The Dacians were an Indo-European culture of people and in a way, related to the Thracians, and were a part of the kingdom Dacia overruled by King Burebista.

Name and Etymology[edit | edit source]

Name[edit | edit source]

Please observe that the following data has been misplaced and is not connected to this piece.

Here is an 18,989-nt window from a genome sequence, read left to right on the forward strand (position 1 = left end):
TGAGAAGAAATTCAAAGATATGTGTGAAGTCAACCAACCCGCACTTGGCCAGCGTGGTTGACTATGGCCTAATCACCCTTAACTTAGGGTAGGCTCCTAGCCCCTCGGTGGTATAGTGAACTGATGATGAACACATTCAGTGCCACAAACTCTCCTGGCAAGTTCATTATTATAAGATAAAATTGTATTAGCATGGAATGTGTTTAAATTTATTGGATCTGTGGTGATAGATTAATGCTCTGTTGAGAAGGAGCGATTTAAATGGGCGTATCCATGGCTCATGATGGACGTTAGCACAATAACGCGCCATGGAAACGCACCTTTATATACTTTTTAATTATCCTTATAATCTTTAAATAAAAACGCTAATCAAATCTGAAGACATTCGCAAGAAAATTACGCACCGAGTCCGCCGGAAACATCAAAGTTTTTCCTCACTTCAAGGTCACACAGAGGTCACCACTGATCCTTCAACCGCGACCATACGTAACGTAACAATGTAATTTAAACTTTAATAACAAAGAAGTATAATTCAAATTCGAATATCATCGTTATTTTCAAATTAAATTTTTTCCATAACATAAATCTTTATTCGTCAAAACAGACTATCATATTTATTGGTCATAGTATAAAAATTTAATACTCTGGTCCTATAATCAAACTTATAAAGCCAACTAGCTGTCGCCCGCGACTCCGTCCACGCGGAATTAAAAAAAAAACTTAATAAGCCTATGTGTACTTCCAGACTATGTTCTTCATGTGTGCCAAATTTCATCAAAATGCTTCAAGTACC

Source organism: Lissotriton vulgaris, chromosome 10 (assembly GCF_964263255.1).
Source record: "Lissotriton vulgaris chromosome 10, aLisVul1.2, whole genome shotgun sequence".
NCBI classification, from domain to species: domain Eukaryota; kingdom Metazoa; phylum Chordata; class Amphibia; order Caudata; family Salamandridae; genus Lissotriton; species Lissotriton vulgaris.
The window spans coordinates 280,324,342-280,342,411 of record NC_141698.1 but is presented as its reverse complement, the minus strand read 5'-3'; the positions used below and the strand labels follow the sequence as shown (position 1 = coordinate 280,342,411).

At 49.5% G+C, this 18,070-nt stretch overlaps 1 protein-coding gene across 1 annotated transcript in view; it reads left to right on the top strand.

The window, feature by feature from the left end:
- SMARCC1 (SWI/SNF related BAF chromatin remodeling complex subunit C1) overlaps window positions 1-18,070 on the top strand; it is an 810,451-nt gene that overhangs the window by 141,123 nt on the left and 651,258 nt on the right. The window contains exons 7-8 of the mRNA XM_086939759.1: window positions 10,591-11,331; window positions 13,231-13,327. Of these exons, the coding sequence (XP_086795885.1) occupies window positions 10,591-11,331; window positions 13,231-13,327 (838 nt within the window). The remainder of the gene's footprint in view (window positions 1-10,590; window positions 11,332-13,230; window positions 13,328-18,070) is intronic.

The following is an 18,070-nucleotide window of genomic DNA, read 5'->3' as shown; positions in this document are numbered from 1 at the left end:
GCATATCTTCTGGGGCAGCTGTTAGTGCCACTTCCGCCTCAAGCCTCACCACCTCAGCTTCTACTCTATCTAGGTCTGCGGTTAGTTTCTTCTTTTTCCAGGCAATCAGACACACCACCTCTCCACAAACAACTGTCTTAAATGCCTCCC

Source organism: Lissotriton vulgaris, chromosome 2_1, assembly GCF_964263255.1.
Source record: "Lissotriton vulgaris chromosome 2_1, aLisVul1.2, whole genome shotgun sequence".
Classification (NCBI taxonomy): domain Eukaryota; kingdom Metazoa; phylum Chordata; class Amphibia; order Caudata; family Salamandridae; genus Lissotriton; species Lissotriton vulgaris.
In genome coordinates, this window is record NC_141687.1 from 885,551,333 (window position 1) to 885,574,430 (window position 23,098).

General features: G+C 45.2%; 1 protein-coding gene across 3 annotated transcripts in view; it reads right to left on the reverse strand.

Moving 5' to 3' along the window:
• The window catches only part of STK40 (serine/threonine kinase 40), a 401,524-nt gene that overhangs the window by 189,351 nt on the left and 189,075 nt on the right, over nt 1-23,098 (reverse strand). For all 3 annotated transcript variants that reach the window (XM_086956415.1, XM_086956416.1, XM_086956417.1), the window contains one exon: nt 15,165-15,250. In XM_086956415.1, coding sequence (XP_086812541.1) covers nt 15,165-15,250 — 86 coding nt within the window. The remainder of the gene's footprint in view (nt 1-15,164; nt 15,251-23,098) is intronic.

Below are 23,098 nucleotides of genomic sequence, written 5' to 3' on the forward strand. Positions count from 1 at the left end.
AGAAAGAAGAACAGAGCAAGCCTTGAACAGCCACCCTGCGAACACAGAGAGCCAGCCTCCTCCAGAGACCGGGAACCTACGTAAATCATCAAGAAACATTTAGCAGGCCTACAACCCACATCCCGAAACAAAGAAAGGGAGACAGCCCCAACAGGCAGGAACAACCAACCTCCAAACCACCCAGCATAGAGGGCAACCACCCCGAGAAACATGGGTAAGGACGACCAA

The Dacians were known as Geta (plural Getae) in Ancient Greek compositions, and as Dacus (plural Daci) or Getae in Roman records, additionally as Dagae and Gaete as portrayed on the late Roman map Tabula Peutingeriana. It was Herodotus who initially utilized the ethnonym Getae as a part of his Histories. In Greek and Latin, in the compositions of Julius Caesar, Strabo, and Pliny the Elder, the general population got to be known as 'the Dacians'. Getae and Dacians were tradable terms, or utilized with some disarray by the Greeks. Latin artists regularly utilized the name Getae. Virgilius called them Getae four times, and Daci once, Lucian Getae three times and Daci twice, Horace named them Getae twice and Daci five times, while Juvenal one time Getae and two times Daci. In AD 113, Hadrian utilized the wonderful term Getae for the Dacians. Cutting edge students of history like to utilize the name Geto-Dacians. Strabo portrays the Getae and Dacians as particular yet related tribes, additionally expresses that they talked the same dialect. This refinement alludes to the areas they involved. Strabo and Pliny the Elder likewise express that Getae and Dacians talked the same dialect.

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